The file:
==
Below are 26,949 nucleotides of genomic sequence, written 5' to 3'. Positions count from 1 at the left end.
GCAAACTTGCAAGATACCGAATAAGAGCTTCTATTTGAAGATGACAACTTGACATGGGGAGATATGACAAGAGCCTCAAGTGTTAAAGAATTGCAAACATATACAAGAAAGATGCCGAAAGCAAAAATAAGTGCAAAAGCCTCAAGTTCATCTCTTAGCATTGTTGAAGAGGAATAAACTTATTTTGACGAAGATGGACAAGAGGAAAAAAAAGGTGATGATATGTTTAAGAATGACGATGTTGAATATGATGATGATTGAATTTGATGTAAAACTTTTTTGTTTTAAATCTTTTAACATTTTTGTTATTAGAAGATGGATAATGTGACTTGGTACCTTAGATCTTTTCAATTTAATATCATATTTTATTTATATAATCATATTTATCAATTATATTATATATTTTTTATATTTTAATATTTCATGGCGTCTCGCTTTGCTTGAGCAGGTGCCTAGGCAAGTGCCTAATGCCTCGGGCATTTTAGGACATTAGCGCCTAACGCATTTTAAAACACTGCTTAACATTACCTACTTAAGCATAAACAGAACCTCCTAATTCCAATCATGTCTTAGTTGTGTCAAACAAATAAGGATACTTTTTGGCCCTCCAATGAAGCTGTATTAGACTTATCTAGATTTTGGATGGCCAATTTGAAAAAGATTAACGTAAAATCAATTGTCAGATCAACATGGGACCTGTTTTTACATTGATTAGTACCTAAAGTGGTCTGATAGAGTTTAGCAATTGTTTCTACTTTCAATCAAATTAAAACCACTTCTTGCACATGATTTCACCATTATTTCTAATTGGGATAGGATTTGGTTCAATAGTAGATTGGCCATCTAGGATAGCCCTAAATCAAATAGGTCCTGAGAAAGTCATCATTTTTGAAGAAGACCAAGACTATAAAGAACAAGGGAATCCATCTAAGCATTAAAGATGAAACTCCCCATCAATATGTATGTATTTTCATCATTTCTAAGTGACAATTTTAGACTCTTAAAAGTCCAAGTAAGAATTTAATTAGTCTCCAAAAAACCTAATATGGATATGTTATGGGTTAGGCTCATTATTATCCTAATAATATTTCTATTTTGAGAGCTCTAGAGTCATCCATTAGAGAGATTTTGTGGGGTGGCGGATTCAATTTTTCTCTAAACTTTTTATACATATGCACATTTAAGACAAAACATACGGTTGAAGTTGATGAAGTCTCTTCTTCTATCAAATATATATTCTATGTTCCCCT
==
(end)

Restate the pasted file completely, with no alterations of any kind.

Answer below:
Below are 26,949 nucleotides of genomic sequence, written 5' to 3'. Positions count from 1 at the left end.
GCAAACTTGCAAGATACCGAATAAGAGCTTCTATTTGAAGATGACAACTTGACATGGGGAGATATGACAAGAGCCTCAAGTGTTAAAGAATTGCAAACATATACAAGAAAGATGCCGAAAGCAAAAATAAGTGCAAAAGCCTCAAGTTCATCTCTTAGCATTGTTGAAGAGGAATAAACTTATTTTGACGAAGATGGACAAGAGGAAAAAAAAGGTGATGATATGTTTAAGAATGACGATGTTGAATATGATGATGATTGAATTTGATGTAAAACTTTTTTGTTTTAAATCTTTTAACATTTTTGTTATTAGAAGATGGATAATGTGACTTGGTACCTTAGATCTTTTCAATTTAATATCATATTTTATTTATATAATCATATTTATCAATTATATTATATATTTTTTATATTTTAATATTTCATGGCGTCTCGCTTTGCTTGAGCAGGTGCCTAGGCAAGTGCCTAATGCCTCGGGCATTTTAGGACATTAGCGCCTAACGCATTTTAAAACACTGCTTAACATTACCTACTTAAGCATAAACAGAACCTCCTAATTCCAATCATGTCTTAGTTGTGTCAAACAAATAAGGATACTTTTTGGCCCTCCAATGAAGCTGTATTAGACTTATCTAGATTTTGGATGGCCAATTTGAAAAAGATTAACGTAAAATCAATTGTCAGATCAACATGGGACCTGTTTTTACATTGATTAGTACCTAAAGTGGTCTGATAGAGTTTAGCAATTGTTTCTACTTTCAATCAAATTAAAACCACTTCTTGCACATGATTTCACCATTATTTCTAATTGGGATAGGATTTGGTTCAATAGTAGATTGGCCATCTAGGATAGCCCTAAATCAAATAGGTCCTGAGAAAGTCATCATTTTTGAAGAAGACCAAGACTATAAAGAACAAGGGAATCCATCTAAGCATTAAAGATGAAACTCCCCATCAATATGTATGTATTTTCATCATTTCTAAGTGACAATTTTAGACTCTTAAAAGTCCAAGTAAGAATTTAATTAGTCTCCAAAAAACCTAATATGGATATGTTATGGGTTAGGCTCATTATTATCCTAATAATATTTCTATTTTGAGAGCTCTAGAGTCATCCATTAGAGAGATTTTGTGGGGTGGCGGATTCAATTTTTCTCTAAACTTTTTATACATATGCACATTTAAGACAAAACATACGGTTGAAGTTGATGAAGTCTCTTCTTCTATCAAATATATATTCTATGTTCCCCT